Prospector’s approach to equity investing has long been focused on the concept of upside participation and downside risk mitigation. As conservative investors, we eschew flashy names with brilliant growth prospects in favor of high quality, value-oriented stocks that can participate in rising markets, but more importantly buffer volatility and limit downside losses when market sentiment takes a turn for the worse. Our clients don’t expect to bear the full brunt of a market selloff when it occurs, and neither do we. In what was an extremely challenging 2022 for the broad market, driven by rising inflation, sharply higher interest rates, and recession concerns, the quality and rigor of our investment process was on full display.
What differentiates our process from the approach of most equity investors is our emphasis on in-depth analysis of company balance sheets and cash flow statements. In our view, Wall Street is excessively fixated on income statements and quarterly earnings expectations. Reflecting this short-sightedness, management teams spend an inordinate amount of time massaging, polishing and offering guidance on their income statements, in spite of the fact that the income statement does little to reveal a company’s financial health and longer-term prospects.
The balance sheet and cash flow statements, on the other hand, are less vulnerable to management manipulation and offer the best opportunities to uncover signs of financial improvement or decay. Our team’s deep experience in both accounting and financial analysis gives us a significant competitive advantage in our search for mispriced opportunities, and we continue to focus on those sectors which we understand best.
When diving into a company’s balance sheet, we thoroughly analyze its integrity and value from both an accounting and a market value perspective. The left side of a balance sheet, where the assets live, is not typically a point of focus for analysts even though the actual value of things like real estate, or equity-method investments may be substantially different than what a company reports. Further, we look beyond the GAAP financial statements and closely examine regulatory filings and statutory statements when available. By analyzing regulatory statements of an insurer, for example, we are often able to estimate whether the company has been overly aggressive in setting their liability for policy reserves. In general, we like to see a high degree of conservatism in both the marking of assets and liabilities.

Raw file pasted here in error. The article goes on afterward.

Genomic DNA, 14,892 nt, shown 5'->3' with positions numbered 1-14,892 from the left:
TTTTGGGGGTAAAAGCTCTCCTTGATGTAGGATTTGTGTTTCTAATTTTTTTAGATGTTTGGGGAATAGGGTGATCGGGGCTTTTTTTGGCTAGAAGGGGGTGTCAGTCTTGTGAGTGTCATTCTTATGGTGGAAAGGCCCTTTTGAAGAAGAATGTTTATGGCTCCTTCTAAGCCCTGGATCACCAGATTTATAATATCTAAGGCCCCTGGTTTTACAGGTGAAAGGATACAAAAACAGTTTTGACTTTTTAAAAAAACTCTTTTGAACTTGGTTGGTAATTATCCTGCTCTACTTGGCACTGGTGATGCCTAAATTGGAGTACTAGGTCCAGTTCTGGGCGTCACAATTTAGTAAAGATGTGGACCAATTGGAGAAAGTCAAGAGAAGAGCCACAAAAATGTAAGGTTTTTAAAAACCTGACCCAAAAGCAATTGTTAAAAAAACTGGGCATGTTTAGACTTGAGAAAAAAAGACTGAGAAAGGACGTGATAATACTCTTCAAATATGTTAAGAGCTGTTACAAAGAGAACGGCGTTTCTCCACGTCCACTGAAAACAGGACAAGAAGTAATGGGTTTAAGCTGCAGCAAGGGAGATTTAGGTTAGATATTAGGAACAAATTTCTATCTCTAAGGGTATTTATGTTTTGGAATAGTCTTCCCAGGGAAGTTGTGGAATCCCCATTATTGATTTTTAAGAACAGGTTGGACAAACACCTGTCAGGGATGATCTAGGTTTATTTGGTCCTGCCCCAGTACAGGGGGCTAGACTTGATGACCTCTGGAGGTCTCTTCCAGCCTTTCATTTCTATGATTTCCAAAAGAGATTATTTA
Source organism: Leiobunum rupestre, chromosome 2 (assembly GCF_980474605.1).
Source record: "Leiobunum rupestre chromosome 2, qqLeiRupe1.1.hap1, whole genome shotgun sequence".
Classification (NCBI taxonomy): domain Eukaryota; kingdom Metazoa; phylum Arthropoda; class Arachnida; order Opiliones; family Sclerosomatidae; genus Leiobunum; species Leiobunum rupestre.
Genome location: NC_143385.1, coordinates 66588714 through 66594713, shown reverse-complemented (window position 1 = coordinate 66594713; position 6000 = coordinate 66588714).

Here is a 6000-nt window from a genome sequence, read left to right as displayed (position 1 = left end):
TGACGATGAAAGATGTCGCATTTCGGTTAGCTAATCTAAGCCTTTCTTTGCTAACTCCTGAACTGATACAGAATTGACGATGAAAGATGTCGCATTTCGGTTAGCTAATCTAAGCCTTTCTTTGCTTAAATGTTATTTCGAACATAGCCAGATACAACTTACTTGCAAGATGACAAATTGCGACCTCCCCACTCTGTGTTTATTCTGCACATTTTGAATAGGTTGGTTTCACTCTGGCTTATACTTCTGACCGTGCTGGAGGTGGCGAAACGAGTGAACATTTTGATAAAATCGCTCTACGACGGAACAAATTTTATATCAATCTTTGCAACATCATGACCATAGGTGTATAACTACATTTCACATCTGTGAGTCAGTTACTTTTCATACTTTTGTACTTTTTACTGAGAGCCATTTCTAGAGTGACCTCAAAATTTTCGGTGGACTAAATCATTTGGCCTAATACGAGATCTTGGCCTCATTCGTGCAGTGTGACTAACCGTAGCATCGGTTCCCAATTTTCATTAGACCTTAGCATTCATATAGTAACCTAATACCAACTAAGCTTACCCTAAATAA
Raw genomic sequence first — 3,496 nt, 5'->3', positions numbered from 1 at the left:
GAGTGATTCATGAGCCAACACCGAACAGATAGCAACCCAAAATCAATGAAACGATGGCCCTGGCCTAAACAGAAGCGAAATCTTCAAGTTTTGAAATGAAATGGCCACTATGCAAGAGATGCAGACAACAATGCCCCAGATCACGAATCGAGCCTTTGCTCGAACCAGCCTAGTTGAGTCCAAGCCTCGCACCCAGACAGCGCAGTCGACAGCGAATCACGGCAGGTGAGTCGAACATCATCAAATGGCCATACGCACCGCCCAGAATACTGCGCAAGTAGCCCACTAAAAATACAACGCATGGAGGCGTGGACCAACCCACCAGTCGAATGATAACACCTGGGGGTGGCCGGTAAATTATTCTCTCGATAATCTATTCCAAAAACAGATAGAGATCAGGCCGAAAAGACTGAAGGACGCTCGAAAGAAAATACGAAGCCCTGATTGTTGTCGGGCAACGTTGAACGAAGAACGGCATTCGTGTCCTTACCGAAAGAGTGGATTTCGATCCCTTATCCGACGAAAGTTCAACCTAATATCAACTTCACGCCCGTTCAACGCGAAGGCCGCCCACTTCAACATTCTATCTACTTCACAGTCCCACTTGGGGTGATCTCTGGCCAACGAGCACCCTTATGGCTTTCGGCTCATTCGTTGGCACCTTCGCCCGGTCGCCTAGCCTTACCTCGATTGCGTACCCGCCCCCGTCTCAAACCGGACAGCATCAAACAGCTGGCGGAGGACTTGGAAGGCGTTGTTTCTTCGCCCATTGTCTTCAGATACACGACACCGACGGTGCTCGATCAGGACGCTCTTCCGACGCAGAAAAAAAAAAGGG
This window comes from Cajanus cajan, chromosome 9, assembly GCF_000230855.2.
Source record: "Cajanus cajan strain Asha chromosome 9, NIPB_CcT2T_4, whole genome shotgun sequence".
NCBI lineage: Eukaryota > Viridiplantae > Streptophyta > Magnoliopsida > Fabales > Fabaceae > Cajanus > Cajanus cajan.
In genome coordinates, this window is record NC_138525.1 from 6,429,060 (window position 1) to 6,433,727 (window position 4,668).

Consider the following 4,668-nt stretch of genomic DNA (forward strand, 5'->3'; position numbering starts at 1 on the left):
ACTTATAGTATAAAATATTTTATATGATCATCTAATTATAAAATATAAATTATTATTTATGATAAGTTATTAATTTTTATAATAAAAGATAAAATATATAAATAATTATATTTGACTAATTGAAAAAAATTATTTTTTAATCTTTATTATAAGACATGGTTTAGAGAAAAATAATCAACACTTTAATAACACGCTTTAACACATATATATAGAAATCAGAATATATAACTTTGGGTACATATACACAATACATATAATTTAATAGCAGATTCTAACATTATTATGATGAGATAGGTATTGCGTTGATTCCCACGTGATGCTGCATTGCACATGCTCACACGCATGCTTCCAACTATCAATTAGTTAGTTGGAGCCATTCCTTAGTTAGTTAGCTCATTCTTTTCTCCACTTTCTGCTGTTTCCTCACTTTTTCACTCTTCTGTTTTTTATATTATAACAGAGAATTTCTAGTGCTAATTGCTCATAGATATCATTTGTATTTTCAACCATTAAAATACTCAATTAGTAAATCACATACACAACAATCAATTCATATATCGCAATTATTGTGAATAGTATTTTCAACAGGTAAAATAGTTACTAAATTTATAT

Moving beyond the balance sheet, we’ll typically evaluate the consistency and predictability of a company’s free cash flow. Although we do consider cyclical businesses that create strong free cash flow, we’re more likely to pay a premium for a strong, steady track record of free cash flow generation. With this approach we’re able to construct portfolios of resilient companies which are less dependent on public debt and equity markets to fund operations. This is especially important during troubled times, like we experienced in 2022, when smaller- and medium-sized companies often lose access to the capital markets.
“Price is what you pay, value is what you get.”
For well over a decade, investors have been largely rewarded for throwing caution to the wind as low interest rates pushed growth-stock valuations to astronomical levels. In the current environment, where interest rates have moved higher, risk appetites have trended lower, and a recession is potentially unfolding, we believe investors will be required to look more closely at the underlying quality of the businesses they invest in. The market appears very conducive to a continued resurgence in value investing, and last year’s correction has indeed presented a number of attractive opportunities to invest in quality businesses whose share prices have detached from fundamentals.